At home, I've moved furniture and cable lines, shifted purposes and meanings of rooms. Things which I have planned to do eventually and someday have happened.  Accomplished.  I'm single, no longer with my soon-to-be-ex-husband-excuse for not moving forward.  It's time. Baby steps, but motion nonetheless.

Tasks sometimes appear as insurmountable because we're unwilling to live with the messiness of dismantling something.  Oh my God,  have you ever had home improvements done?  The ripping the kitchen apart, washing dishes in the bathtub and eating off the grill every night?  The dust and clutter and noise necessary to deconstruct and build are formidable.  There's that moment when you're untangling the wires for the umpteenth time and feeling overly confident about your ability to remember what plugs in where, when you wonder why you just couldn't have left well enough alone.  Why must you crave improvement?  

But, if you have a clear vision, maintain a gaze ahead at where you want to be, it happens. And it is satisfying and good and well worth the effort.  And the wait.  Putting it together, correctly and right, more than soothes the temporary devastation necessary for changes to be made. Not to mention the angst created by living a life always yearning for something better. 

Friday, April 13, 2012

Emptying out my closet

That's literal, friends.  I am achieving great satisfaction on my hands and knees, cleaning my closet.  I've wiped down the walls and the ceiling and the shelves, mopped the floor and am enjoying all the room an empty closet offers.  Room for pretty things, lovely things, belongings to enjoy.  Organizing handbags and shoes, and skirts by length.  Satisfying.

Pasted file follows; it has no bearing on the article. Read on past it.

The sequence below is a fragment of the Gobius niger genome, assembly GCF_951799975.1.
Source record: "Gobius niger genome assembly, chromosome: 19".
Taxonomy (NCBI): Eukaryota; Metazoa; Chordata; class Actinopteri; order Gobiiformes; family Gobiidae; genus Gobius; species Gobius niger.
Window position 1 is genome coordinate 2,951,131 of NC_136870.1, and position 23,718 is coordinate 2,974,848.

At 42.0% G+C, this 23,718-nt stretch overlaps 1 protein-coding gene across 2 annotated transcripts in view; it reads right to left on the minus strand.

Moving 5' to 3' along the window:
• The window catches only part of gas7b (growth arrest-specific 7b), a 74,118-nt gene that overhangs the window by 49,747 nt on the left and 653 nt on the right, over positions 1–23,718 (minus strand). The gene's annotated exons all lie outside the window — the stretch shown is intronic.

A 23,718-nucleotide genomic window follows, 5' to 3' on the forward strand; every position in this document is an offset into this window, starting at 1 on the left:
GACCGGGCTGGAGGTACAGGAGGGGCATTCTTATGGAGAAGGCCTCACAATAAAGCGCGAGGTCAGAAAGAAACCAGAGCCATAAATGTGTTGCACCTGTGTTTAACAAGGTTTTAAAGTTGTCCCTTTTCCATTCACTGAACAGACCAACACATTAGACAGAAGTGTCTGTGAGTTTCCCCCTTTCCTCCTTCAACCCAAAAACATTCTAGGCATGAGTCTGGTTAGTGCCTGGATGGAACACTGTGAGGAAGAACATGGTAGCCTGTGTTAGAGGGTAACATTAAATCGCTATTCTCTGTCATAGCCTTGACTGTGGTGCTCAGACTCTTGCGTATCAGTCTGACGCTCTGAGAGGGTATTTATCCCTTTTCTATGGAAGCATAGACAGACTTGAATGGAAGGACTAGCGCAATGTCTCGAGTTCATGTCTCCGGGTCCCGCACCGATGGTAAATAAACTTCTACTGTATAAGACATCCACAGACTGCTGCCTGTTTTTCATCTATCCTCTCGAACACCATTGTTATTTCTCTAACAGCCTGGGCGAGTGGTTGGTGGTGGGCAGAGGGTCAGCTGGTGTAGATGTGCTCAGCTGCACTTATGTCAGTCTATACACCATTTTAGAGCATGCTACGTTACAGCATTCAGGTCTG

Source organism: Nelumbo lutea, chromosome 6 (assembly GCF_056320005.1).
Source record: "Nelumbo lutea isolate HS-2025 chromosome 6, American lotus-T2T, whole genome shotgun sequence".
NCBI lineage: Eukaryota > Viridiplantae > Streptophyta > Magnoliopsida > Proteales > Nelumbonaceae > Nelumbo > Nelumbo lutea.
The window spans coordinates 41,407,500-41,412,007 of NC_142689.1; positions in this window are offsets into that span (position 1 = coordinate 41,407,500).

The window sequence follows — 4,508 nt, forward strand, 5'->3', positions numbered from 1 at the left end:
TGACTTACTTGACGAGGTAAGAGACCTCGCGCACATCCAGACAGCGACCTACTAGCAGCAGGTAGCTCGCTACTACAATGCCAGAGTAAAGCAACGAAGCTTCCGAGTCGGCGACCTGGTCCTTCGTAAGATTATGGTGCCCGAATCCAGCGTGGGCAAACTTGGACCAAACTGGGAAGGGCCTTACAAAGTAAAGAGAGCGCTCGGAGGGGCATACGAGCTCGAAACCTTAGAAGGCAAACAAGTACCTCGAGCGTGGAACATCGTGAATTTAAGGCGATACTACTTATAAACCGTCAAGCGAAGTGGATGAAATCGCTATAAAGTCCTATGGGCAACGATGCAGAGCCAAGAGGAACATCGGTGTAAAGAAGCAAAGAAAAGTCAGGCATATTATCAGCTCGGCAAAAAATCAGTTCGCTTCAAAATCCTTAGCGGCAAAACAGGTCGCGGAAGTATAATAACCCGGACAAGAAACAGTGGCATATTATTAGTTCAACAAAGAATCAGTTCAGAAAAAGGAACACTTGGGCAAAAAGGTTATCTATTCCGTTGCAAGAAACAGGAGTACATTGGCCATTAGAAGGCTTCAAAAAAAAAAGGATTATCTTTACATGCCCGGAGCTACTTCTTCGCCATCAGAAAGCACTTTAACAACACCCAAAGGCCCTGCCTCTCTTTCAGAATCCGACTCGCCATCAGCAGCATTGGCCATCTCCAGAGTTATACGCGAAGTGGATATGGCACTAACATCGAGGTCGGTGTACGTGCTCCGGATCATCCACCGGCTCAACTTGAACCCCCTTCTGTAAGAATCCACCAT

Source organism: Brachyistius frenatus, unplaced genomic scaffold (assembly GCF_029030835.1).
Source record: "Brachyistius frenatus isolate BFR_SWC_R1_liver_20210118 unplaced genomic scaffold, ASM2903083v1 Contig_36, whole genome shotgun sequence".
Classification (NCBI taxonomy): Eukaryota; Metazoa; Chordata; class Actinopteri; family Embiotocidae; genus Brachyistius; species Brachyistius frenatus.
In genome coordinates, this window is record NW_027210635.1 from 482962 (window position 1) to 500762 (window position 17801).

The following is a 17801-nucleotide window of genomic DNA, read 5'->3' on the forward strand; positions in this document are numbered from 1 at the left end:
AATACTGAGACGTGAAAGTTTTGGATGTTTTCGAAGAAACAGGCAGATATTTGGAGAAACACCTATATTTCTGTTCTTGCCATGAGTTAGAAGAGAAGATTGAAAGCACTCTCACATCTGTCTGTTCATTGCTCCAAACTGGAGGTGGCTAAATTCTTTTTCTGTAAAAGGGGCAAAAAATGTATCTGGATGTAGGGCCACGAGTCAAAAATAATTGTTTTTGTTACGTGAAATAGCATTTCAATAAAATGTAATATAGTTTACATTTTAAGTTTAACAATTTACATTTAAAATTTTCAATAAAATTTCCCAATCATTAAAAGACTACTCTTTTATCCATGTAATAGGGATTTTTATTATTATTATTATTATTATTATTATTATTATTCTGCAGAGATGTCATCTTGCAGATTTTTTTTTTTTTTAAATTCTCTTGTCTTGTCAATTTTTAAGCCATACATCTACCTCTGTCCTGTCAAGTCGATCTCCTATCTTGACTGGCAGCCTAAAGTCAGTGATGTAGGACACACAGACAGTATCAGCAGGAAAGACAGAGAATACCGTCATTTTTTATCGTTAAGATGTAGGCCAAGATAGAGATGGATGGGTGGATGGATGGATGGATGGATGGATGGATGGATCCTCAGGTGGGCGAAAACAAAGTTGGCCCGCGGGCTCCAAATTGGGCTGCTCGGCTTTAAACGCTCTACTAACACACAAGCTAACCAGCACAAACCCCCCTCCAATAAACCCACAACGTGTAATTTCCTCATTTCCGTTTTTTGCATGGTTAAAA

I've lived in my home avec children, sans man, for nearly a year now.  Cords and knobs that have been MIA for months and months, are finding their way to where they belong.  Small projects are slowly being addressed and accomplished.  I feel a bright, shining emptiness when I look around my space.  I feel myself putting things together, in their place, where I want them to be.  Empty doesn't always describe a negative thing. 

I weeded a large shopping bag of clothing out of my closet, so far.  Items I haven't worn in more than a year. things that no longer fit, stuff I merely tired of - all of it.  Going.  I was raised to love clothing - my mother is a magnificent seamstress and my childhood wardrobe was impressive.  I was taught to respect clothes and fabric and my clothing lasts for a long time.  I don't have as many occasions these days to wear overly dressy things - out with them!  I like the feeling that having less provokes for me.  Lightness.